The validity of true experiments is threatened by a class of self-report biases that affect all respondents at pretest but which are diminished by treatment, yielding noncomparable treated and control subjects at posttest. These biases include inaccurate self-evaluations due to (a) lack of understanding of dimensions of self-rating, (b) unconscious needs to rationalize sources of severe emotional distress, (c) distressed or altered states (e.g., drug states) that lower the ability to report accurately, and (d) deliberate impression management in service of accessing desired treatment. They are detectable via external criteria, special conditions of measurement, and retrospective pretests, and may be lessened in several ways. Unchecked, they produce treatment by self-report bias interactions that undermine the validity of even true experiments.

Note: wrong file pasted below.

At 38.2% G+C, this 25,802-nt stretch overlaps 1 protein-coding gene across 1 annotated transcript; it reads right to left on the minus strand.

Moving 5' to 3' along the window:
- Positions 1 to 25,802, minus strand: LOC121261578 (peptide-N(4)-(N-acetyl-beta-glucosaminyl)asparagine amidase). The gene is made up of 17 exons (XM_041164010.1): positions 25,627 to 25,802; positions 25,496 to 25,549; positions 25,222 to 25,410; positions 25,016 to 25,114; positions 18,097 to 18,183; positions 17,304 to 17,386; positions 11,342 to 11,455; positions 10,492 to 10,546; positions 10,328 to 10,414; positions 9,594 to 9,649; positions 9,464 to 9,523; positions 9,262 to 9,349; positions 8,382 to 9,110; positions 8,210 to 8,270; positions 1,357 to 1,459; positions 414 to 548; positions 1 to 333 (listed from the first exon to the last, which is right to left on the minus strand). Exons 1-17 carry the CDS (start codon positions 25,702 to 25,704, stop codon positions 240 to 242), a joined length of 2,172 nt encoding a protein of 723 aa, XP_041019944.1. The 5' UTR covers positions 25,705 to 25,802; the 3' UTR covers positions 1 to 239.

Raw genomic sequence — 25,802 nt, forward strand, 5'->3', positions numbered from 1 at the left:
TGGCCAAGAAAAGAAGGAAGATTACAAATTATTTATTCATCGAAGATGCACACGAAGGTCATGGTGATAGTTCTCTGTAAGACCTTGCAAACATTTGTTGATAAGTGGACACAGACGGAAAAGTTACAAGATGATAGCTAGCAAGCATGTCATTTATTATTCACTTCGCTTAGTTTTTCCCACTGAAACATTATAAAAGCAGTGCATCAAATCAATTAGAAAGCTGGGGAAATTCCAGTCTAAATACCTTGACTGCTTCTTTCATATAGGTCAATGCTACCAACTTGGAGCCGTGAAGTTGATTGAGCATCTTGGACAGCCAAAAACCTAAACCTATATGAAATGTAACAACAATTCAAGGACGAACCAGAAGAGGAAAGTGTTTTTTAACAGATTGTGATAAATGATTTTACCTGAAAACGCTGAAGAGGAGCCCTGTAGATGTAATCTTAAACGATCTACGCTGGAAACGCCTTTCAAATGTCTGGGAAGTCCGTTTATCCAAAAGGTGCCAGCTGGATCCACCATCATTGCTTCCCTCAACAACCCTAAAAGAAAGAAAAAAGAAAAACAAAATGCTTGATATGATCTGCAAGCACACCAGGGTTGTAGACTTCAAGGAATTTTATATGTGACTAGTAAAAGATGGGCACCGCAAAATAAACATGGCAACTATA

|Original language||English (US)|
|Number of pages||17|
|State||Published - Aug 1990|
ASJC Scopus subject areas
- Arts and Humanities (miscellaneous)
- Social Sciences(all)